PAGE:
Cancer Biology, Genetics
Memorial Sloan-Kettering Cancer Center
Dr. Lowe is also a member and chair of the Cancer Biology and Genetics Program at Memorial Sloan Kettering Cancer Center, chairman of the Geoffrey Beene Cancer Research Center, and professor, Weill Cornell Graduate School of Medical Sciences.
Scott Lowe is interested in characterizing tumor-suppressor networks and how mutations in network components influence tumorigenesis and resistance to chemotherapy. His goals are to characterize innate cellular mechanisms that resist malignant transformation, as well as to identify cellular vulnerabilities created by cancer-promoting mutations that can be harnessed therapeutically.
For more than two decades, Scott Lowe has been exploring the genetic changes that sustain cancer cells. Mutations found in human tumors can hint at the cellular pathways that normally keep cancer in check, but the disease is complex: its cells migrate and evolve, and genetic alterations that are crucial in one context may have little effect in another. Lowe's goal is to turn genetic data into knowledge that can point the way toward new therapeutic approaches.
Lowe has focused largely on the role of p53, the gene that is altered in human cancer cells more frequently than any other. The p53 protein provides crucial oversight to growing cells: stalling cell division or triggering a type of cell death known as apoptosis in times of stress, ensuring damaged cells do not pass genetic defects on to future generations of cells. Defects in p53 remove these restraints, increasing the likelihood of tumor formation.
Lowe began investigating p53 as a graduate student at the Massachusetts Institute of Technology. His early studies revealed how p53 triggers cell death in response to DNA damage and how mutations in the gene can affect a tumor's response to treatment.
At Cold Spring Harbor Laboratory, where he set up his own lab in 1995, Lowe developed several research tools that have accelerated the pace of discovery in his own lab and in others. “We know that cancer is way too complicated to study one gene at a time anymore,” he says. He collaborated with colleagues Gregory Hannon and Stephen Elledge to produce small RNA molecules that can selectively shut off any gene in mammalian cells. They have shared their tools widely and used them to identify genetic alterations that cancer cells depend on for growth and survival.
Lowe and Hannon have also worked together to develop mouse models in which genes can be shut off and later switched back on, allowing researchers to examine gene function during specific windows of an animal or tumor's development, and as well as to rapidly test the effects of inhibiting different combinations of genes.
The tools have helped Lowe's lab shed light on p53's role in both apoptosis and the growth arrest known as senescence, as well as reveal some surprising new functions. Lowe found that the p53 produced by a cell not only prevents that cell from becoming cancerous, but can also stave off tumor development in neighboring cells of different types. His team also found that p53 helps cells maintain their identity: shutting off p53 in liver cells allows the cells to revert to a less specialized cell type that gives rise to both liver tumor and bile duct tumors.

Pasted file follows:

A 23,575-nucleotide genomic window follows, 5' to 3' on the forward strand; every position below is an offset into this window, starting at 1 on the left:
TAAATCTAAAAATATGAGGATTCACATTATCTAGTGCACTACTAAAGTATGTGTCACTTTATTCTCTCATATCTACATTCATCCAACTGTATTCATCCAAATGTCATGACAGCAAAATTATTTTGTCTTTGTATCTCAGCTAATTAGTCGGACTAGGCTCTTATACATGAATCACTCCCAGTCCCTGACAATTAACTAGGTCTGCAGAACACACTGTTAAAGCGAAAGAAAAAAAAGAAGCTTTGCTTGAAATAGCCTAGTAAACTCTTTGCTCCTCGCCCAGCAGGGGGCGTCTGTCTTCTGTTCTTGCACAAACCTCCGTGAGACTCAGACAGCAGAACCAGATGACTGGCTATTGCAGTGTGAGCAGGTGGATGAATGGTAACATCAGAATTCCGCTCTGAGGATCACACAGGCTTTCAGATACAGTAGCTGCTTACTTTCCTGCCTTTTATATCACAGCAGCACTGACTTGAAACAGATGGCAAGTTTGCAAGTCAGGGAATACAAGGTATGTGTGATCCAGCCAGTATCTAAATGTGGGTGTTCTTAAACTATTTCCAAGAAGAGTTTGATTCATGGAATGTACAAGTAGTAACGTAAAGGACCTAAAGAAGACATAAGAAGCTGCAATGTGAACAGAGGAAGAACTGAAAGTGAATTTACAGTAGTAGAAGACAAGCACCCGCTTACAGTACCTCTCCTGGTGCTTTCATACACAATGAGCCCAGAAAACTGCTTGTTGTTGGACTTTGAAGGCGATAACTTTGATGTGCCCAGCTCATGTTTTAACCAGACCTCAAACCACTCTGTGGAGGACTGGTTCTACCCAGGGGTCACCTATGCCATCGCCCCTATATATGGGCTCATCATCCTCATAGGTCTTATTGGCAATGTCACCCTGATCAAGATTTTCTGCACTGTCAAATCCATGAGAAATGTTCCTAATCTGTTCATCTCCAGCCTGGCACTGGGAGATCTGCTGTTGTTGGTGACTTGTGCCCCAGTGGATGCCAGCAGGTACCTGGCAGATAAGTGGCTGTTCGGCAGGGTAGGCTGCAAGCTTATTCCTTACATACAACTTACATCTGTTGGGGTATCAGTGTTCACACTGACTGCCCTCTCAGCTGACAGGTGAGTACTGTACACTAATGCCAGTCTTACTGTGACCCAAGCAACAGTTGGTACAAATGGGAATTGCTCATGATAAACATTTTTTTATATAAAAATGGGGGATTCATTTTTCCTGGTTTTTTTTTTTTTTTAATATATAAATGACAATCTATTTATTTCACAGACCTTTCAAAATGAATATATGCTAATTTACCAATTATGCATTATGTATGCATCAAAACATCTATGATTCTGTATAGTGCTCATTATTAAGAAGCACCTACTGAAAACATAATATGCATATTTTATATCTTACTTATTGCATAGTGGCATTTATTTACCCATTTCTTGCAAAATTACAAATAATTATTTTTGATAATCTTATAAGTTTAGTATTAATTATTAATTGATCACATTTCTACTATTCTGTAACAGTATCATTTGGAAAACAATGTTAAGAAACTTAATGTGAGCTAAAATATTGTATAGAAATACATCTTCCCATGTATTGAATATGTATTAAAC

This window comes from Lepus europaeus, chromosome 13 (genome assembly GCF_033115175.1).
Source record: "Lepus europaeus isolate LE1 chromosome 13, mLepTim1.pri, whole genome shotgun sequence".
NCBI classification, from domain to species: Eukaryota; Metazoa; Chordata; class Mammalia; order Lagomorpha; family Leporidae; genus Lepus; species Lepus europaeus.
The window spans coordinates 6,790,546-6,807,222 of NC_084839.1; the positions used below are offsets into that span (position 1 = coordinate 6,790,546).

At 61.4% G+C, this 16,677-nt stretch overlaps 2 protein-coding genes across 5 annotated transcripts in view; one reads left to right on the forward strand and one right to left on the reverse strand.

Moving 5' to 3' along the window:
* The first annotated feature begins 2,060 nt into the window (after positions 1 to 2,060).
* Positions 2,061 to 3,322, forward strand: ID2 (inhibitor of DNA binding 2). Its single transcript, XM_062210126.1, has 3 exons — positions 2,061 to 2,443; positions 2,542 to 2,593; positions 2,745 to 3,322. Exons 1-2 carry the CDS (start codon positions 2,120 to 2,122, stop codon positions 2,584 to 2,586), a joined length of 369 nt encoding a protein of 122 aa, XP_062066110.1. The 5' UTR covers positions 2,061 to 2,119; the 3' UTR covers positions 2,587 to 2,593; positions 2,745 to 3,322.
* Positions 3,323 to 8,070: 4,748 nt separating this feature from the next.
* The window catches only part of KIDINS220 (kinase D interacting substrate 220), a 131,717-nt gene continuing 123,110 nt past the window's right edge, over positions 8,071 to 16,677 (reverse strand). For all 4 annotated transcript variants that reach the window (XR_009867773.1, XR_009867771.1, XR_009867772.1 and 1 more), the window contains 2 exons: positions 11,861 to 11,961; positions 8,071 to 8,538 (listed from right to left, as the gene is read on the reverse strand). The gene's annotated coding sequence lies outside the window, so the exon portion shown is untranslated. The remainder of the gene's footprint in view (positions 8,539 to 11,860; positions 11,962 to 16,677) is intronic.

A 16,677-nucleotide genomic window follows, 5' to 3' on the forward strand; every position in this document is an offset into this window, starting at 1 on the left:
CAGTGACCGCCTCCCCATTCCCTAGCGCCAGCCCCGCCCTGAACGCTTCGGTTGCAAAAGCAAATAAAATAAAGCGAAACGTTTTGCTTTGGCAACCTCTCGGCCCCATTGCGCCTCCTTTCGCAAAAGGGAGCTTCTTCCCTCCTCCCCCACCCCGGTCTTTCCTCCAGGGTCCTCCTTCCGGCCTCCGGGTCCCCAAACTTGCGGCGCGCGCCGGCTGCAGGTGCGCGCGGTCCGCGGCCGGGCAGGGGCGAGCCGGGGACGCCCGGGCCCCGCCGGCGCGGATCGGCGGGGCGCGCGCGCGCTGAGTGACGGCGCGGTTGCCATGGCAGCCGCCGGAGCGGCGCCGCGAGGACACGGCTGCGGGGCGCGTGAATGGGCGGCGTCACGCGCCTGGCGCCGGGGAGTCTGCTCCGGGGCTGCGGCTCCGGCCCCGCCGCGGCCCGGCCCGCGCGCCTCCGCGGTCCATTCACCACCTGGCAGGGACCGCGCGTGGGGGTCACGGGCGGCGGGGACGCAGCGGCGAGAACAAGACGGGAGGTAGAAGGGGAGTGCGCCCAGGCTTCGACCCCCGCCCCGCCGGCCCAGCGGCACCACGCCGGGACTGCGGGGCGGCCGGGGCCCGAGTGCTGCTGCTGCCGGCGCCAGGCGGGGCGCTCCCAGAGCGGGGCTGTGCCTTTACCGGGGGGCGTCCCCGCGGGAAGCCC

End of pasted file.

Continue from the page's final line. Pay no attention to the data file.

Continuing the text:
Lowe remains dedicated to understanding p53's profound influence, but his team is also using the tools they developed to identify and study other tumor suppressors. They've found that reactivating a tumor suppressor called APC eliminates colorectal tumors, suggesting that drugs targeting APC-regulated pathways might make effective treatments for that cancer. They also discovered that inactivation of a protein called PTEN makes leukemia cells more likely to spread through the body. They then showed that turning PTEN back on kills cancer cells that have disseminated to new organs, but not those that remain in the spleen or bone marrow.
These studies are part of a growing emphasis in Lowe's lab on identifying vulnerabilities in cancer cells that might be targeted with new therapies. “We've done years of work trying to develop really robust genetic tools to characterize dependencies that are required to sustain cancers,” he says, crediting oncologists who worked in his Cold Spring Harbor lab with helping him aim those tools at clinically relevant questions. One success, he says, was work he did with Chris Vakoc showing that suppressing a protein called Brd4 has potent anticancer effects in acute myeloid leukemia. Drugs that target Brd4 are now being evaluated in clinical trials.
In 2011, Lowe moved his lab to the Memorial Sloan-Kettering Cancer Center, where clinical colleagues and resources are invigorating the clinically focused aspects of his research program. One finding that Lowe is excited about is the discovery that defective p53 spurs metastasis of pancreatic cancer by triggering overproduction of a signaling molecule called PDGFRb. In mice, metastasis can be preventing by blocking PDGFRb signaling. Patients who are diagnosed with pancreatic cancer before it metastasizes might benefit from drugs that block PDGFRb, Lowe says, adding that PDGFRb is a target of the FDA-approved drug Gleevec.
With hundreds of different cancer-associated genes and a variety of circumstances shifting the effects of those genes, Lowe's quest for understanding requires creativity and persistence. Ultimately, he says, his team aims to support personalized medicine by identifying not just potential drug targets, but also the contexts and combinations in which they are most important.